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Standford's class on iPhone development captured attention last fall when it was still uncertain how well Apple would tolerate any external discussion of development details related its mobile platform then entirely covered by a broad Nondisclosure Agreement.
Since then, Apple has relaxed its position as the iPhone has taken off commercially and after the company successfully patented a variety of key unique inventions related to its development platform.
Stanford's second iPhone class generated new attention after the university promised to publish it to the public as a free podcast using Apple's iTunes U, which itself is only two years old.
Some pundits expressed doubts about whether iTunes would support iPhone popularity to the same degree as it had for iPod sales, at least up until the iTunes App Store opened and began generating mobile software sales at a blistering rate.
Apple has served over a billion applications to iPhone and iPod touch users within the first nine months of the App Store, compared to the two years it took to serve the first billion songs to iPod users. In both cases, Apple was largely marketing third party products for a minimal cut to support store operations, seeking to fuel hardware demand with content rather than trying to profit on software sales.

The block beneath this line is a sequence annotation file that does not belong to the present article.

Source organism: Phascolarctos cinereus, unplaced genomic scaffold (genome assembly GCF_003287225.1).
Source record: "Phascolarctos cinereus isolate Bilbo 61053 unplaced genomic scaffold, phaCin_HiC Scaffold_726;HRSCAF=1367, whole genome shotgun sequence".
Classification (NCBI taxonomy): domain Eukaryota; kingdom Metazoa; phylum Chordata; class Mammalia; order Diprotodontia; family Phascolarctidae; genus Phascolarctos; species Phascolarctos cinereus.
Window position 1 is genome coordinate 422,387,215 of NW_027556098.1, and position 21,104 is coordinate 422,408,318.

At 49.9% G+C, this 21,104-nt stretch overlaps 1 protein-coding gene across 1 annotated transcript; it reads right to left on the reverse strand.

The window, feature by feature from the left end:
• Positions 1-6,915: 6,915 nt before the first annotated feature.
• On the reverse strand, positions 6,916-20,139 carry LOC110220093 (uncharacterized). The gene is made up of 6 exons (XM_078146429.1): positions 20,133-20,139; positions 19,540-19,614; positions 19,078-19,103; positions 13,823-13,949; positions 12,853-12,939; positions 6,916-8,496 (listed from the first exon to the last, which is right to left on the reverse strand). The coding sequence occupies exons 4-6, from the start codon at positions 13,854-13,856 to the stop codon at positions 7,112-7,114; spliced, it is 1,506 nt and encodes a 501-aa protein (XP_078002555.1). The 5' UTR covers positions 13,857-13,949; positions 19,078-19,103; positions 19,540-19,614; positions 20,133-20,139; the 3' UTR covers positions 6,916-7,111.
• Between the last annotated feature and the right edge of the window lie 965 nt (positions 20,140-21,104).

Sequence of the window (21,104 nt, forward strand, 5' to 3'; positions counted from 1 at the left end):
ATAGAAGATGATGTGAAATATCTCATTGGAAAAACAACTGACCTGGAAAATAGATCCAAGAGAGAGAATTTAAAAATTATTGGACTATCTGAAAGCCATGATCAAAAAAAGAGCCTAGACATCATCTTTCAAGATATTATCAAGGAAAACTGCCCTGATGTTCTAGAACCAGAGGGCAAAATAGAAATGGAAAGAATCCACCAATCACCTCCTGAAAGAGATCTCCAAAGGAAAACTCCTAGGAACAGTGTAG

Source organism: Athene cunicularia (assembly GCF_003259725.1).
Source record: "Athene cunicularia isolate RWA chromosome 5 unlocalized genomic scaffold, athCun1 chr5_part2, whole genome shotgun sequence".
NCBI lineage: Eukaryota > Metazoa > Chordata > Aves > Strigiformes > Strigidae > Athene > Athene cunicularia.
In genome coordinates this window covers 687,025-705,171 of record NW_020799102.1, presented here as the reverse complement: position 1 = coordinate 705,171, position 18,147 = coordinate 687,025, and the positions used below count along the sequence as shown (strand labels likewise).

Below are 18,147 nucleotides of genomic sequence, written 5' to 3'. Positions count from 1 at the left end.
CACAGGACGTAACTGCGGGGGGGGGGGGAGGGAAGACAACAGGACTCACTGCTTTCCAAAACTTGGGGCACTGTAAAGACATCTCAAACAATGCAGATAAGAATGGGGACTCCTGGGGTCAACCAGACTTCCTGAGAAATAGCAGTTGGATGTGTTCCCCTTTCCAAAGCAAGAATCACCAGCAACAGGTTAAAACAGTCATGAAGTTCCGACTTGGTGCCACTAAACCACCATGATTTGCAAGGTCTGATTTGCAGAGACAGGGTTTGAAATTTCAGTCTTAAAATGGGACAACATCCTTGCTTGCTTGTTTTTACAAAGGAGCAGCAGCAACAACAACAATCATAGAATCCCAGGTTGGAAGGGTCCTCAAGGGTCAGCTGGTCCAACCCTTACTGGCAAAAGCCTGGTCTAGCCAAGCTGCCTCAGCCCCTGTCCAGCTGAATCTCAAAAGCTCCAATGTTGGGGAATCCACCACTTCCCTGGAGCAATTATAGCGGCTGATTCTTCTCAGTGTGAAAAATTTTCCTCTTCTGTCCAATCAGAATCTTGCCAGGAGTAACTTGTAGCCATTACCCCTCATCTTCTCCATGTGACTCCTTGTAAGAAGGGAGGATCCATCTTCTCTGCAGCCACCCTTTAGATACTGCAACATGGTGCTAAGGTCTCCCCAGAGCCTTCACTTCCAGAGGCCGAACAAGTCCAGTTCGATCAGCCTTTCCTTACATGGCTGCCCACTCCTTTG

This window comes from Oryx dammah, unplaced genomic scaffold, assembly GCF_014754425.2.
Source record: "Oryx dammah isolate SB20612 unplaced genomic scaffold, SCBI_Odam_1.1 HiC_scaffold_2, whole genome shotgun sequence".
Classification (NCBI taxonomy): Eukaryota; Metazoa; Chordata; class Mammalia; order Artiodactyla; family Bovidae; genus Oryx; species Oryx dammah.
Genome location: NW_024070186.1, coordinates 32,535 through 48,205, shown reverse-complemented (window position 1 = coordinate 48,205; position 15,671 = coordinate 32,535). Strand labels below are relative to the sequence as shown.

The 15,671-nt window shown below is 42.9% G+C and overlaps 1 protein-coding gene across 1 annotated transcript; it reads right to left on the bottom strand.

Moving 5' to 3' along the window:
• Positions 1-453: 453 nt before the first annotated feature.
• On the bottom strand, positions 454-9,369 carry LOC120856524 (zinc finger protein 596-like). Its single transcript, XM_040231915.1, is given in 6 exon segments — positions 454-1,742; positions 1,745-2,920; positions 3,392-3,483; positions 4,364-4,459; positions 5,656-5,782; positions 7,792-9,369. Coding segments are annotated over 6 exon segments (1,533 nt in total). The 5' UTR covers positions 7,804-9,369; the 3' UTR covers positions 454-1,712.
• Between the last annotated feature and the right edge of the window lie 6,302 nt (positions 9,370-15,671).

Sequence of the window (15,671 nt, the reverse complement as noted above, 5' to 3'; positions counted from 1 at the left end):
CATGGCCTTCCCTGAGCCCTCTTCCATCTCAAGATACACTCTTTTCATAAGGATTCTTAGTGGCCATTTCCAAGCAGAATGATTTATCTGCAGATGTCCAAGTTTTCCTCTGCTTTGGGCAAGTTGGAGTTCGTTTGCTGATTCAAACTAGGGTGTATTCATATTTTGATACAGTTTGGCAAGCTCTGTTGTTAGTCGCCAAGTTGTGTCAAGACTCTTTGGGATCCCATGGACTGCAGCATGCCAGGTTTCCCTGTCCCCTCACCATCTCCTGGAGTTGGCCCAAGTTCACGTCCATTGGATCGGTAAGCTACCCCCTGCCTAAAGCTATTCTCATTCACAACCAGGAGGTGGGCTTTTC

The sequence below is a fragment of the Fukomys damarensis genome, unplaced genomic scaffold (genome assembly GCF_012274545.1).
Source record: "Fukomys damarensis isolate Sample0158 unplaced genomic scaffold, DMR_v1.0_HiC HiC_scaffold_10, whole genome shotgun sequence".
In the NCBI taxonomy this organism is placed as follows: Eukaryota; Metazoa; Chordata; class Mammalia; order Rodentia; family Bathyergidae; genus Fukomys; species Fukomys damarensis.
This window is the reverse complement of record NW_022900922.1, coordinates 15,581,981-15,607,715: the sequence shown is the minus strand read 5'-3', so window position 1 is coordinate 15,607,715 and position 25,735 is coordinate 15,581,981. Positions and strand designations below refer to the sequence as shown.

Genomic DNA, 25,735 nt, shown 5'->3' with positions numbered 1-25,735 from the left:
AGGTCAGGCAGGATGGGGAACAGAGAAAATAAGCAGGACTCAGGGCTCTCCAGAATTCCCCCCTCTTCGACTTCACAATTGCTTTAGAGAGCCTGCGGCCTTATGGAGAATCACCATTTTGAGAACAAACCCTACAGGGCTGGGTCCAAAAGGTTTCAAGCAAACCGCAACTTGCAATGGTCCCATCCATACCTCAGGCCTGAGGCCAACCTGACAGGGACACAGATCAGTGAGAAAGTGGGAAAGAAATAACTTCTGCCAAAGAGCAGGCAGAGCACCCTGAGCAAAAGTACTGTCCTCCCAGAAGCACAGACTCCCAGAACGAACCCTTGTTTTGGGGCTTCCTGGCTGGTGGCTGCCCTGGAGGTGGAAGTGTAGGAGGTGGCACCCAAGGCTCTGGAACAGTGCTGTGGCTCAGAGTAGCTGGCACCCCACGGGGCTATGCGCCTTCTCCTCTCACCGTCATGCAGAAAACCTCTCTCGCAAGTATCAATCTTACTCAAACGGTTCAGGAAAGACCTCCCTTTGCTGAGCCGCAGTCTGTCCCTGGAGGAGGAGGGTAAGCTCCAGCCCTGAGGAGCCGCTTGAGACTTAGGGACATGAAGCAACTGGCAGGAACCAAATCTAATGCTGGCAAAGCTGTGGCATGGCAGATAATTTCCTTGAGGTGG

Even so, the company has still earned profits on the transactions, which have been used to fund new developments in the iTunes Store and in iTunes itself, including support for podcasting, something that does not directly profit the company.
iTunes U is an example of this investment in podcasting. Apple has also developed podcasting support in GarageBand and markets the Podcast Producer feature of Mac OS X Server to universities and companies as a way to efficiently produce educational content, which can then be published through iTunes.
This has resulted in a tight ecosystem where universities are using Apple's podcasting tools to generate iTunes U content about developing for the iPhone, and students are using the iPhone to download this free content in order to learn about mobile development and profit from their education by writing new iPhone apps to be sold in the iTunes App Store.